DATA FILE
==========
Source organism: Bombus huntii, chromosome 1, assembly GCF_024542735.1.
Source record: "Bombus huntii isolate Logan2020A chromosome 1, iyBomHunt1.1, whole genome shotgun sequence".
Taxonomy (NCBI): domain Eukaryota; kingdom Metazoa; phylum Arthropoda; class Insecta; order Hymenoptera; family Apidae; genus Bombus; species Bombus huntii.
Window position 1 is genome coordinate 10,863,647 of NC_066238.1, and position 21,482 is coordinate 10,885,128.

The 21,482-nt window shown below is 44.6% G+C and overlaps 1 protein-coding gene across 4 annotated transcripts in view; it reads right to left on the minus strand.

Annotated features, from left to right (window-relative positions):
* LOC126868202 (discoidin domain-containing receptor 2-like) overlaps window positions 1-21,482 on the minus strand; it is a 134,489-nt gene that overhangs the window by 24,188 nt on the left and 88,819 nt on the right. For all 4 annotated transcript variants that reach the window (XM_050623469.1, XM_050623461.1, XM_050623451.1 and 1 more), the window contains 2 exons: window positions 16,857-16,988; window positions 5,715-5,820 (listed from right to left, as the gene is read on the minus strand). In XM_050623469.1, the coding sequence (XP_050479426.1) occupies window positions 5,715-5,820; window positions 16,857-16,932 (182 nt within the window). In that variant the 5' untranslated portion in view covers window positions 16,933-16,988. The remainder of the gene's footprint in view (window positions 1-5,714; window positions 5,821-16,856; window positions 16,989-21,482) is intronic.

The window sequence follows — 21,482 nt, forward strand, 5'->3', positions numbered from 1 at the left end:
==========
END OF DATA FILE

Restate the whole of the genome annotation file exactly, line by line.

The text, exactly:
Source organism: Bombus huntii, chromosome 1, assembly GCF_024542735.1.
Source record: "Bombus huntii isolate Logan2020A chromosome 1, iyBomHunt1.1, whole genome shotgun sequence".
Taxonomy (NCBI): domain Eukaryota; kingdom Metazoa; phylum Arthropoda; class Insecta; order Hymenoptera; family Apidae; genus Bombus; species Bombus huntii.
Window position 1 is genome coordinate 10,863,647 of NC_066238.1, and position 21,482 is coordinate 10,885,128.

The 21,482-nt window shown below is 44.6% G+C and overlaps 1 protein-coding gene across 4 annotated transcripts in view; it reads right to left on the minus strand.

Annotated features, from left to right (window-relative positions):
* LOC126868202 (discoidin domain-containing receptor 2-like) overlaps window positions 1-21,482 on the minus strand; it is a 134,489-nt gene that overhangs the window by 24,188 nt on the left and 88,819 nt on the right. For all 4 annotated transcript variants that reach the window (XM_050623469.1, XM_050623461.1, XM_050623451.1 and 1 more), the window contains 2 exons: window positions 16,857-16,988; window positions 5,715-5,820 (listed from right to left, as the gene is read on the minus strand). In XM_050623469.1, the coding sequence (XP_050479426.1) occupies window positions 5,715-5,820; window positions 16,857-16,932 (182 nt within the window). In that variant the 5' untranslated portion in view covers window positions 16,933-16,988. The remainder of the gene's footprint in view (window positions 1-5,714; window positions 5,821-16,856; window positions 16,989-21,482) is intronic.

The window sequence follows — 21,482 nt, forward strand, 5'->3', positions numbered from 1 at the left end: